I am not a gamer.  I think that the last game I played was Mortal Kombat back in the 90s which mainly consisted of hitting a lot of buttons with no idea what I was doing.  (Worked for me though, I had a good success rate!)

The guy I am dating is a gamer.  I was interested to see how games have progressed over the years, in terms of graphics, how realistic, what they were like to play now etc etc.  My first introduction was the new Spiderman game and I was amazed at how far games have come along.  You could actually learn your way around New York just by playing the game and the quality of the animation is as good as and in some cases better than film quality.

Then he showed me Battlefield V.   I wasn't sure a first person shooter game was going to be something that interested me, but he showed me the advertisement video as a taster and I was shocked to see that one of the first people I saw was a woman.  On the front line, in a WW2 game.

Women were not on the front line in WW2.

Photo Credit

The Russians, I agree, had women in active duty, such as Lyudmila Pavlichenko, the famous Soviet  sniper.  But were there American and British women on the front lines of battle in hand to hand combat against the Nazis?  No.  

Featuring women on the promo posters and showing them predominantly in the game for me, is an insult to both the men who actually served on the front, but also, the women who contributed to the war effort, many dying in the process.

Have we reached a place where inclusivity prevails over historical accuracy?

Now in 2019 women can serve in any branch of the military as a man.   If you can pass the same physical tests that men undergo, there is no reason to stop a woman who wishes to serve her country and be at the front line of battle.  Women are already doing this now and have died doing so.

But in WW2 this was not on the case.  Not in battle.  This is where EA DICE have fundamentally screwed up.  Including women in this game is completely historically incorrect and to me, is so wrong.

While women were not subject to the draft and were not called to the front, women did contribute to the war effort, some sacrificing their lives in the process.  They worked in munition factories.  They drove ambulances.  Ferried planes.  Nurses joined the war effort in their thousands, stationed close to the front and helping wounded soldiers.  Some died in the process.

Women were recruited for and joined the resistance, became spies and operatives; risking their lives to share information and derail the Nazis.  They fought.  They shot and just like the men who they fought along side, some were captured, tortured and died.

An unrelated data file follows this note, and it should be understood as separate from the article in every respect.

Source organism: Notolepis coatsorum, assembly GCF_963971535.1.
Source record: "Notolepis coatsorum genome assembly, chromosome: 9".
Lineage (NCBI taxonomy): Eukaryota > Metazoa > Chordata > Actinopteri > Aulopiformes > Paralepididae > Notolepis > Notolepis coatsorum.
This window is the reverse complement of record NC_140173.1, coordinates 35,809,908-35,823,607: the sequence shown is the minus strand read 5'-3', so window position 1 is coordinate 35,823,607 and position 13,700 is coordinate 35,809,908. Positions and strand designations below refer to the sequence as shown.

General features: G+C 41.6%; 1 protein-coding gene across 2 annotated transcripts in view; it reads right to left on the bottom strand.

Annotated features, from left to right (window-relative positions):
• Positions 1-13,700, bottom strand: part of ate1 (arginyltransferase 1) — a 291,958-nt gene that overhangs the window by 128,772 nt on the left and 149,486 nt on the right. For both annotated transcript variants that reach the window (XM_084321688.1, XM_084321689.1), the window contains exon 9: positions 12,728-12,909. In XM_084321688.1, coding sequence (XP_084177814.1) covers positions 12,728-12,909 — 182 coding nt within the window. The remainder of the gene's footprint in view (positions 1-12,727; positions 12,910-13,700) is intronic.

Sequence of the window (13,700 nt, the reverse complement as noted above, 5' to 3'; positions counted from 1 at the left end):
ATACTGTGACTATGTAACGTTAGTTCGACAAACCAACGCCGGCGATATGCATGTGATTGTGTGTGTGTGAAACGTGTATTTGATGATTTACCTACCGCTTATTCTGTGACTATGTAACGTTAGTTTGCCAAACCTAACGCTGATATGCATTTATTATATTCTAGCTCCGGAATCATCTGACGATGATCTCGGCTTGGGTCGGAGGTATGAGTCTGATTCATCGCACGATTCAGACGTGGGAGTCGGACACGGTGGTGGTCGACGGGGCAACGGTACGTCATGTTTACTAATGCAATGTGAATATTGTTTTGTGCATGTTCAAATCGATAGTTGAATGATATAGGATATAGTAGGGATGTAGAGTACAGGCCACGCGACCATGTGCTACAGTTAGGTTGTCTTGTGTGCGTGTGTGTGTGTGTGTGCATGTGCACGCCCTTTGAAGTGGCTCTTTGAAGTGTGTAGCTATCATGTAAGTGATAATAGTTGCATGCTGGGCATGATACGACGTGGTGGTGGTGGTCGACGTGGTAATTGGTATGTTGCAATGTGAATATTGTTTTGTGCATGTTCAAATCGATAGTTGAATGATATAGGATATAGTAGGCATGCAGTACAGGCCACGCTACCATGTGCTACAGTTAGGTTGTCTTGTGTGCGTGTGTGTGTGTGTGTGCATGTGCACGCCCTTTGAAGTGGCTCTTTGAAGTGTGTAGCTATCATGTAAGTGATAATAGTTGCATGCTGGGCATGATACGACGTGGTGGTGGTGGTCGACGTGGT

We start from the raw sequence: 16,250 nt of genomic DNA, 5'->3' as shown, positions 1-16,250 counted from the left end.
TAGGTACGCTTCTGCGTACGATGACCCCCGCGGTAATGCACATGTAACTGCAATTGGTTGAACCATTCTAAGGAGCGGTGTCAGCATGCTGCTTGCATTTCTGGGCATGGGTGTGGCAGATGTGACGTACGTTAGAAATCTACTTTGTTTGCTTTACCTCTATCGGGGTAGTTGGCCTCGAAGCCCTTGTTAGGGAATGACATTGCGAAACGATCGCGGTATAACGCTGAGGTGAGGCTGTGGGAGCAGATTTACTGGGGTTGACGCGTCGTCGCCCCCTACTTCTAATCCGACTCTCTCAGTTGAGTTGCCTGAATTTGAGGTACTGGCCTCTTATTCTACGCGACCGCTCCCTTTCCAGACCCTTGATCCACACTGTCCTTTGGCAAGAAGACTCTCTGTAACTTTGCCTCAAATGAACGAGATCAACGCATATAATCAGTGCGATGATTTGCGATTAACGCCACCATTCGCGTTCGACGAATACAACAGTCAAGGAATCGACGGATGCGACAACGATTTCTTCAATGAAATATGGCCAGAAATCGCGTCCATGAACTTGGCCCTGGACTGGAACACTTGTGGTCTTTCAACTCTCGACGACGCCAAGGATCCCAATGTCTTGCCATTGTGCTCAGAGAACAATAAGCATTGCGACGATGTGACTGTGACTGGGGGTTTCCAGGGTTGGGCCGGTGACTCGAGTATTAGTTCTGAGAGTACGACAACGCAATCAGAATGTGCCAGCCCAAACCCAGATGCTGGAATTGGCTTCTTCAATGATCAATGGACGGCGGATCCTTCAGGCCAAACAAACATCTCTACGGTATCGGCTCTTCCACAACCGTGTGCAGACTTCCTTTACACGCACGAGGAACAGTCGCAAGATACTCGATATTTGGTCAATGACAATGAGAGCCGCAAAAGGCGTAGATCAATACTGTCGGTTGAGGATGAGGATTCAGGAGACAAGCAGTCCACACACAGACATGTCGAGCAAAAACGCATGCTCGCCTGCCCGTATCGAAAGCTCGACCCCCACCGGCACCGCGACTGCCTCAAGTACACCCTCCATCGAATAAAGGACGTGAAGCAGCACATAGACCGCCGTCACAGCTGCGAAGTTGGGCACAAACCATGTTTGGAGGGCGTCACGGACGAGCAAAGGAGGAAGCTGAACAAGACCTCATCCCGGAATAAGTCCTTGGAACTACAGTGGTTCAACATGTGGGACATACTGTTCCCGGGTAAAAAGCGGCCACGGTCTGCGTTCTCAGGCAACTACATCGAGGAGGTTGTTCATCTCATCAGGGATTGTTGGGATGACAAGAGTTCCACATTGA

Women like Irena Sendler, a Polish social worker who saved over 2500 Jewish children from the Nazis in Warsaw.  She was captured, tortured to the extent that her legs and feet were broken, yet she refused to provide information.

American Virginia Hall, called "the most dangerous of the Allied spies" by the Nazis.  Despite only having one leg, she helped to train the French resistance and caused chaos for the Nazis with cutting supply lines and gathering vital information, all the while being hunted by the SS/

New Zealander Nancy Wake aka "the white mouse" as she was called by the Germans who on occasion, killed Nazis with her bare hands.

Violette Szabo, who worked as a British operative and resistance fighter and fought against the Nazis.  She was ultimately captured and despite several escape attempts from the concentration camp, was ultimately executed.  She was the second woman to ever be awarded posthumously the George Cross. 

There are so many more.

My point?   EA DICE did not need to pander to inclusivity by including women in the game, featured in places where they did not fight.  Because although not at the front lines, women served their countries in many ways, dying in the process.

You want to include women in WW2 in a game?  Make a game about the resistance, about spies in WW2, where women served alongside men.  Don't just include them in a game to appease gender equality.  Women played their own, active and vital part too.

Celebrate that.  Don't put women where they were not and do not insult in the process the war heroes who fought on the front lines and died for our country.  Both men and women deserve better than this.